The ceremony is performed by the Balinese throughout the year, and many thousands of people visit the temple whose waters are believed to contain special powers of healing and blessing. The water originates from a number of underground springs, and bubble to the surface through vents in the earth’s crust. From a large pool which contains these vents, water flows into a series of pools from where they feed a number of fountains, each one dedicated for a specific purpose.
Balinese have drawn to this sacred spot for more than a thousand years. The sacred spring bubbles up from the ground and flows out through more than a dozen different fountains dedicated to different purposes. Balinese frequent this temple, especially during a full moon, for healing and purification.
Built under the rule of Sri Candrabhaya Singha Warmadewa in the 10th century, the Tirta Empul temple complex was completely restored in 1969. Most people include Tampaksiring in a day trip out of Ubud, taking in the monumental Gunung Kawi two kilometers downstream on the same outing. The impressive buildings, pools and fountains of Tirta Empul are on nearly every tour group’s itinerary of central Bali. On busy days fleets of tour buses visit the site, which is open only during daylight hours. From the parking lot, the visitor walks unimpeded into the majestic outer courtyard under a spectacular banyan tree, then climbs through the main gateway into the temple compound proper.
While visitors are spoiled for choice of temples in Bali, Tirta Empul’s atmosphere is quite distinct from your usual run of temples and holy sites on Bali. We immediately savored the serenity of the place set against a backdrop of hillside lawns and surviving forest. Though crowded with perhaps as many as 200 visitors, it was still a pleasure to walk around.
Seeking protective blessings and deliverance from illness, people journey from all over Bali to bathe in these sacred cleansing springs where worshippers pray in two divided pools as water gushes out of a row of stone spouts. The buildings, the 20 small sugar-palm thatched shrines and the elaborate carvings adorning the lichen-covered walls surrounding the pools are beautifully decorated and well maintained. Seeing it on a rainy day adds even more mystery to the site.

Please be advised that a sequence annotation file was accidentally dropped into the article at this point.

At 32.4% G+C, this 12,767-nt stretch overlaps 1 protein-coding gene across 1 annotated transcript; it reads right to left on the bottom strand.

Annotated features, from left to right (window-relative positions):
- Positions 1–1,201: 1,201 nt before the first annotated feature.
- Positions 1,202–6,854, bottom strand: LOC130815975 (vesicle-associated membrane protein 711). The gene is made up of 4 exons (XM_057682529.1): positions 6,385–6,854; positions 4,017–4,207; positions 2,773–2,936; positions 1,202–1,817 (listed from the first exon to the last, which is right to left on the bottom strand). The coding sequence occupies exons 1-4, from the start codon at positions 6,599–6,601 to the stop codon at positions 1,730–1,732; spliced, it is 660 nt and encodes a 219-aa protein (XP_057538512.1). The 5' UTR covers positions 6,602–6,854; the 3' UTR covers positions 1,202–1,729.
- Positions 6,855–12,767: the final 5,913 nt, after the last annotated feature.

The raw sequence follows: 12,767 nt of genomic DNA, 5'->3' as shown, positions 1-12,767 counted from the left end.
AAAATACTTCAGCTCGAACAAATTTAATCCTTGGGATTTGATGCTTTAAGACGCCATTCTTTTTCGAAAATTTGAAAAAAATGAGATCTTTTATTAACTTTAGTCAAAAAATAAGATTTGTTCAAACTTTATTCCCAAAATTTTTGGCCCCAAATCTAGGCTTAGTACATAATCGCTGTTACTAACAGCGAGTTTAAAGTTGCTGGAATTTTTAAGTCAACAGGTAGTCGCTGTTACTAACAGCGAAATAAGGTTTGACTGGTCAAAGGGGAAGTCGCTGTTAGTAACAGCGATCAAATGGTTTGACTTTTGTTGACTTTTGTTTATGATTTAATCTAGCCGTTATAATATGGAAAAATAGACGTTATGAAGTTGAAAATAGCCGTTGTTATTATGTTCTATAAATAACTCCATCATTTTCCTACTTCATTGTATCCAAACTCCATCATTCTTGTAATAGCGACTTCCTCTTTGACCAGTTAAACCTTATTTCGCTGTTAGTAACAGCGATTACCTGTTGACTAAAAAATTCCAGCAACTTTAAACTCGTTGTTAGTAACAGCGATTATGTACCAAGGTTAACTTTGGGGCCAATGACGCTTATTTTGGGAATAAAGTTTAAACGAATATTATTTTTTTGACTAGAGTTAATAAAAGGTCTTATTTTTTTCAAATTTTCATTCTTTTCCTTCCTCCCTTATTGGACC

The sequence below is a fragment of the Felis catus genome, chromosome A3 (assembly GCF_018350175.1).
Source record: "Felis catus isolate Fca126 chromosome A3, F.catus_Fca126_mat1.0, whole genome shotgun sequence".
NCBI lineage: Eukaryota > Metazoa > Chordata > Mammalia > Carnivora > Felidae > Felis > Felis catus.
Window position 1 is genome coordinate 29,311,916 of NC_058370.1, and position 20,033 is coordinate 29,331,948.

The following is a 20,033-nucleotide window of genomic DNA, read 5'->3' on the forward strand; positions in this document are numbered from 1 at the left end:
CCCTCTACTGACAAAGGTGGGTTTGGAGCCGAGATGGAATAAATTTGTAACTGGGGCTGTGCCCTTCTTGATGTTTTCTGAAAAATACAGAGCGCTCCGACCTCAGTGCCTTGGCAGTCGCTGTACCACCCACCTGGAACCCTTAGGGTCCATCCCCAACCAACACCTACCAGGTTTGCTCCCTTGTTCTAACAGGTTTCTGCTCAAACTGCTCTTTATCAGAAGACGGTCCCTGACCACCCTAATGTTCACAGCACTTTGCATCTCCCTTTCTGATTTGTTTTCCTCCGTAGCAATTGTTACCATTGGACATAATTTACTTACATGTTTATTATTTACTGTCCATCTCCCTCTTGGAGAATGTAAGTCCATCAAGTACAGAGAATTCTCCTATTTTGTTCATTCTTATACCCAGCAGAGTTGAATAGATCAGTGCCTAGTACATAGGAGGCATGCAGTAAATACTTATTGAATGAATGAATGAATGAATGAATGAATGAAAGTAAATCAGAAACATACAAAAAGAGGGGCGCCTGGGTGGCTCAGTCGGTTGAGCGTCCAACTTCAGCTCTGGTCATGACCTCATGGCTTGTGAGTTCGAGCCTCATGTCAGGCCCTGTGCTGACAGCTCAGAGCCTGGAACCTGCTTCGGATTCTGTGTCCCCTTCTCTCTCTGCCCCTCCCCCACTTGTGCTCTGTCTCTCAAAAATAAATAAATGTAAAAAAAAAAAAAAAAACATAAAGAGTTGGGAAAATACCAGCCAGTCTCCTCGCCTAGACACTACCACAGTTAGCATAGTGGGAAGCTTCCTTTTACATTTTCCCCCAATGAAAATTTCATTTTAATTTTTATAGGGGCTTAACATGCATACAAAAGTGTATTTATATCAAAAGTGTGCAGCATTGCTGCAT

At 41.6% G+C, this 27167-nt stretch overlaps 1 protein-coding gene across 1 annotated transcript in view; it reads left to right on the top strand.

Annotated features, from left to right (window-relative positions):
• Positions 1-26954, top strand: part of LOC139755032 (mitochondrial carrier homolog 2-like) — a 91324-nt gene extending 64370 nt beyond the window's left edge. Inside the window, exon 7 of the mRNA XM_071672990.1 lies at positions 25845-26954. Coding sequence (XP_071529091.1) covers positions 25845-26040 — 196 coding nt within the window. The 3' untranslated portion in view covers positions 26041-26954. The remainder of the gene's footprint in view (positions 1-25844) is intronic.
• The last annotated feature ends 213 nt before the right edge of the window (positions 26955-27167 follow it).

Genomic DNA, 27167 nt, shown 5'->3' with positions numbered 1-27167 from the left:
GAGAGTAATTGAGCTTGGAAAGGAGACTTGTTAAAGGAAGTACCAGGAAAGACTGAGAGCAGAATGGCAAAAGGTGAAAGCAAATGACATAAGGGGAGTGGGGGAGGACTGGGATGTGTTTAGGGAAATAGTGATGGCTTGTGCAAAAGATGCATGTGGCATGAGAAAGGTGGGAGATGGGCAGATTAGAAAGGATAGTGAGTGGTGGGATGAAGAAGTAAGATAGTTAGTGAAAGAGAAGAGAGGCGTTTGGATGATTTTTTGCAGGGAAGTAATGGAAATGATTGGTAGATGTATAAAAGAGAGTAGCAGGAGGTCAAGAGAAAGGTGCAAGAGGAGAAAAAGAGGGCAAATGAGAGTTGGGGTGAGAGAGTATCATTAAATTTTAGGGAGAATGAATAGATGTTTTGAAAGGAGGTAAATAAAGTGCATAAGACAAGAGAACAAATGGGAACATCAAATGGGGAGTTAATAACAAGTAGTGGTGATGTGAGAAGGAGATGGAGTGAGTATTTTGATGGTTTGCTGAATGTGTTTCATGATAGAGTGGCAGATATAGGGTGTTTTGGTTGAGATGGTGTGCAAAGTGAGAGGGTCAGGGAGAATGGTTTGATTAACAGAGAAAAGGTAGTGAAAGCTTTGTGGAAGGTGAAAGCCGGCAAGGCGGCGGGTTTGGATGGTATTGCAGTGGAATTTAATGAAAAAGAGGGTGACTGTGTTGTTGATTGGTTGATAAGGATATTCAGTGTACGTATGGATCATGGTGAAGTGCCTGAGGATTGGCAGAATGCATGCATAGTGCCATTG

Looming over the complex, across a whole hilltop to the north, is the opulent Tampaksiring Palace built by Sukarno, the first president of Indonesia, during the early years of the republic. No hawkers are allowed into the temple area, but when exiting we had to run a gauntlet of souvenir sellers that wind maze-like back to the parking lot. On this morning the stalls were quiet and many were closed, so the market made for half an hour leisurely shopping.
North of Tampaksiring, a road branches to the right for Tirta Empul while the main continues climbing straight ahead to the hilltop retreat built by President Sukarno in 1954. Officially known as Istana Kepresidenan Tampaksiring Bali, we turned in at the sign before the entrance and immediately faced a formidable vehicle security barrier. Sukarno was half Balinese and he visited the island frequently, usually staying in this government rest house. The palace purposefully and rather incongruously overlooks Tirta Empul, known as the Balinese Fountain of Eternal Youth, as if it were the dictator’s intention to prolong his “President-for-Life” status indefinitely. Although it serves as a conference site, few overnight guests stay at the palace where it is said Sukarno’s ghost still roams.
The palace provides an excellent view of the whole Tirta Empul sanctuary. The story goes that the president, renowned for his womanizing, could look down through a telescope upon the naked women bathing below. For years it was rumored that Sukarno’s daughter owned one of the warung in the temple’s souvenir market.
Location & Setting
Tirta Empul is located in the Tampak Siring region, just 20km north-east of Ubud. It is also quite near to Gunung Kawi Temple. Tirta Empul Temple complex consists of three key areas. The front, the outer and the inner courtyard.
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